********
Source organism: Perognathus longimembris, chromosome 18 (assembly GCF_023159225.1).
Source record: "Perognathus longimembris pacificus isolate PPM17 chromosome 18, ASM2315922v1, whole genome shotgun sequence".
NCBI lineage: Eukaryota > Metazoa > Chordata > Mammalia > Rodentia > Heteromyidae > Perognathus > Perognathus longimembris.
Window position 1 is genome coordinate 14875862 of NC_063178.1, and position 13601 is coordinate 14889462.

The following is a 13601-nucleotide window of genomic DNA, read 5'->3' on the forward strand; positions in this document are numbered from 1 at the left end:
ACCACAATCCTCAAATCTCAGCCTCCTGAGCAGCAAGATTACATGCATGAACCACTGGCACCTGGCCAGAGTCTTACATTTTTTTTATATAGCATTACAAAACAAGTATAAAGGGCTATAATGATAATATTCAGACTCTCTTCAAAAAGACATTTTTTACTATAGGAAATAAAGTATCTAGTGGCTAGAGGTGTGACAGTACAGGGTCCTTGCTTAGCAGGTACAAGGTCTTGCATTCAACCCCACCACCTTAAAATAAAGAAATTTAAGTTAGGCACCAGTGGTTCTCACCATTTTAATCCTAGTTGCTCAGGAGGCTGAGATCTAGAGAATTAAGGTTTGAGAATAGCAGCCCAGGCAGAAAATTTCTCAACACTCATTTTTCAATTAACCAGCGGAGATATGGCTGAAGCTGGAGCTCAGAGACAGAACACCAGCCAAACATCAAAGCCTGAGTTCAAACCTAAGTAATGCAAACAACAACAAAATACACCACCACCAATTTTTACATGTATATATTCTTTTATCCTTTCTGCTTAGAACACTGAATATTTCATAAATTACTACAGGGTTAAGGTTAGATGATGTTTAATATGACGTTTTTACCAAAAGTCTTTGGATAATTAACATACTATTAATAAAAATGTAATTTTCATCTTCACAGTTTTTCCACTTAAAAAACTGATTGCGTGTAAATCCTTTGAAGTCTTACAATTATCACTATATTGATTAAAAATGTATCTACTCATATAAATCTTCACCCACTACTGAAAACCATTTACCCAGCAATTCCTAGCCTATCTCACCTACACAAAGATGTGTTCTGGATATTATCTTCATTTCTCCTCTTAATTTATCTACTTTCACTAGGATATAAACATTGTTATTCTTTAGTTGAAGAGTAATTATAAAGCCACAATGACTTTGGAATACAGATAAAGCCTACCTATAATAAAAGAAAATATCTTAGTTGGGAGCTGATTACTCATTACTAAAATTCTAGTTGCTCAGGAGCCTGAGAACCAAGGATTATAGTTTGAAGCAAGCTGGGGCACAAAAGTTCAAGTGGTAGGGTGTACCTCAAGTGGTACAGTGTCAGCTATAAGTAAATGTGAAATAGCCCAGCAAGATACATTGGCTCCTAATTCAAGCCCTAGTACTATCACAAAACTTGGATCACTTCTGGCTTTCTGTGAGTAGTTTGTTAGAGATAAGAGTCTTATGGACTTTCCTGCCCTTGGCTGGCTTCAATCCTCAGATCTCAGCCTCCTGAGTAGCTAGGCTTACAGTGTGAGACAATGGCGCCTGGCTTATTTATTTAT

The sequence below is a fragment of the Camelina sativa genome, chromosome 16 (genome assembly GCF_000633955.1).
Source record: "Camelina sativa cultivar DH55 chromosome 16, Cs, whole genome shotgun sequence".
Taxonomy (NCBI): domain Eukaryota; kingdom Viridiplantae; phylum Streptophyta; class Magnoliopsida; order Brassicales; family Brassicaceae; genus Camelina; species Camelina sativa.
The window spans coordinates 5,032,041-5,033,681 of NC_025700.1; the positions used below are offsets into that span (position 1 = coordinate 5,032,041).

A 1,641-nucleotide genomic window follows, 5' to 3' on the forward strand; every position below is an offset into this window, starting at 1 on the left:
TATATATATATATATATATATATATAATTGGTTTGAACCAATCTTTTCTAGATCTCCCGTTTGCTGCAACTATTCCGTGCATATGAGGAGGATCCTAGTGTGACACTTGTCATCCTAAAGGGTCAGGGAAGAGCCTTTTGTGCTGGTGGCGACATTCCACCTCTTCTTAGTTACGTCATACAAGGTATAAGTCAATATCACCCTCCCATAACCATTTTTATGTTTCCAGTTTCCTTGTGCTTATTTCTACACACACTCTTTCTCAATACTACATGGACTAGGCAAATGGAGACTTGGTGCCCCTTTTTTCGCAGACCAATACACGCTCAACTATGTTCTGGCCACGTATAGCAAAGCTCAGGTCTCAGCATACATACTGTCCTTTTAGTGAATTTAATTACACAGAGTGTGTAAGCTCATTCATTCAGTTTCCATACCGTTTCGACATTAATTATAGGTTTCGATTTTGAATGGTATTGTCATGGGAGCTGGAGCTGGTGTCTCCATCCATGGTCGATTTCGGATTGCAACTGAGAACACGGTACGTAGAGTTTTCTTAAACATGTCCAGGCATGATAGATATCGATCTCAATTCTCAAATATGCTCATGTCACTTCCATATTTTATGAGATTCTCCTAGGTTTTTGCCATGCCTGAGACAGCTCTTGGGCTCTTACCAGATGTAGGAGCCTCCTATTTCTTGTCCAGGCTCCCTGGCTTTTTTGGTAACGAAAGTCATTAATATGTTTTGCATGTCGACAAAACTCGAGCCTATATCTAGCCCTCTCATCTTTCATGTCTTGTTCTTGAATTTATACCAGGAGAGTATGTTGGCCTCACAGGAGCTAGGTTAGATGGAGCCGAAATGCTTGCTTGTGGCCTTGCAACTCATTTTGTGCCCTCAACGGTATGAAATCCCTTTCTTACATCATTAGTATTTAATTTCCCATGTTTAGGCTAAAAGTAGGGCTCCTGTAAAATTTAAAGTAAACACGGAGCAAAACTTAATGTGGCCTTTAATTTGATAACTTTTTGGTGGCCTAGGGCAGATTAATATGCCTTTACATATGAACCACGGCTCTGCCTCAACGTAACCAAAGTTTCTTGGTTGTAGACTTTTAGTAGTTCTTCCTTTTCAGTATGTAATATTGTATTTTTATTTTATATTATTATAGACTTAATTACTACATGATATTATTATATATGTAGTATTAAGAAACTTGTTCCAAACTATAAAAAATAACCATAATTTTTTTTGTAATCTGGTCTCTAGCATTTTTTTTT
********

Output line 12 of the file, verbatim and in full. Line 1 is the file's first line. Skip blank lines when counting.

TATATATATATATATATATATATATAATTGGTTTGAACCAATCTTTTCTAGATCTCCCGTTTGCTGCAACTATTCCGTGCATATGAGGAGGATCCTAGTGTGACACTTGTCATCCTAAAGGGTCAGGGAAGAGCCTTTTGTGCTGGTGGCGACATTCCACCTCTTCTTAGTTACGTCATACAAGGTATAAGTCAATATCACCCTCCCATAACCATTTTTATGTTTCCAGTTTCCTTGTGCTTATTTCTACACACACTCTTTCTCAATACTACATGGACTAGGCAAATGGAGACTTGGTGCCCCTTTTTTCGCAGACCAATACACGCTCAACTATGTTCTGGCCACGTATAGCAAAGCTCAGGTCTCAGCATACATACTGTCCTTTTAGTGAATTTAATTACACAGAGTGTGTAAGCTCATTCATTCAGTTTCCATACCGTTTCGACATTAATTATAGGTTTCGATTTTGAATGGTATTGTCATGGGAGCTGGAGCTGGTGTCTCCATCCATGGTCGATTTCGGATTGCAACTGAGAACACGGTACGTAGAGTTTTCTTAAACATGTCCAGGCATGATAGATATCGATCTCAATTCTCAAATATGCTCATGTCACTTCCATATTTTATGAGATTCTCCTAGGTTTTTGCCATGCCTGAGACAGCTCTTGGGCTCTTACCAGATGTAGGAGCCTCCTATTTCTTGTCCAGGCTCCCTGGCTTTTTTGGTAACGAAAGTCATTAATATGTTTTGCATGTCGACAAAACTCGAGCCTATATCTAGCCCTCTCATCTTTCATGTCTTGTTCTTGAATTTATACCAGGAGAGTATGTTGGCCTCACAGGAGCTAGGTTAGATGGAGCCGAAATGCTTGCTTGTGGCCTTGCAACTCATTTTGTGCCCTCAACGGTATGAAATCCCTTTCTTACATCATTAGTATTTAATTTCCCATGTTTAGGCTAAAAGTAGGGCTCCTGTAAAATTTAAAGTAAACACGGAGCAAAACTTAATGTGGCCTTTAATTTGATAACTTTTTGGTGGCCTAGGGCAGATTAATATGCCTTTACATATGAACCACGGCTCTGCCTCAACGTAACCAAAGTTTCTTGGTTGTAGACTTTTAGTAGTTCTTCCTTTTCAGTATGTAATATTGTATTTTTATTTTATATTATTATAGACTTAATTACTACATGATATTATTATATATGTAGTATTAAGAAACTTGTTCCAAACTATAAAAAATAACCATAATTTTTTTTGTAATCTGGTCTCTAGCATTTTTTTTT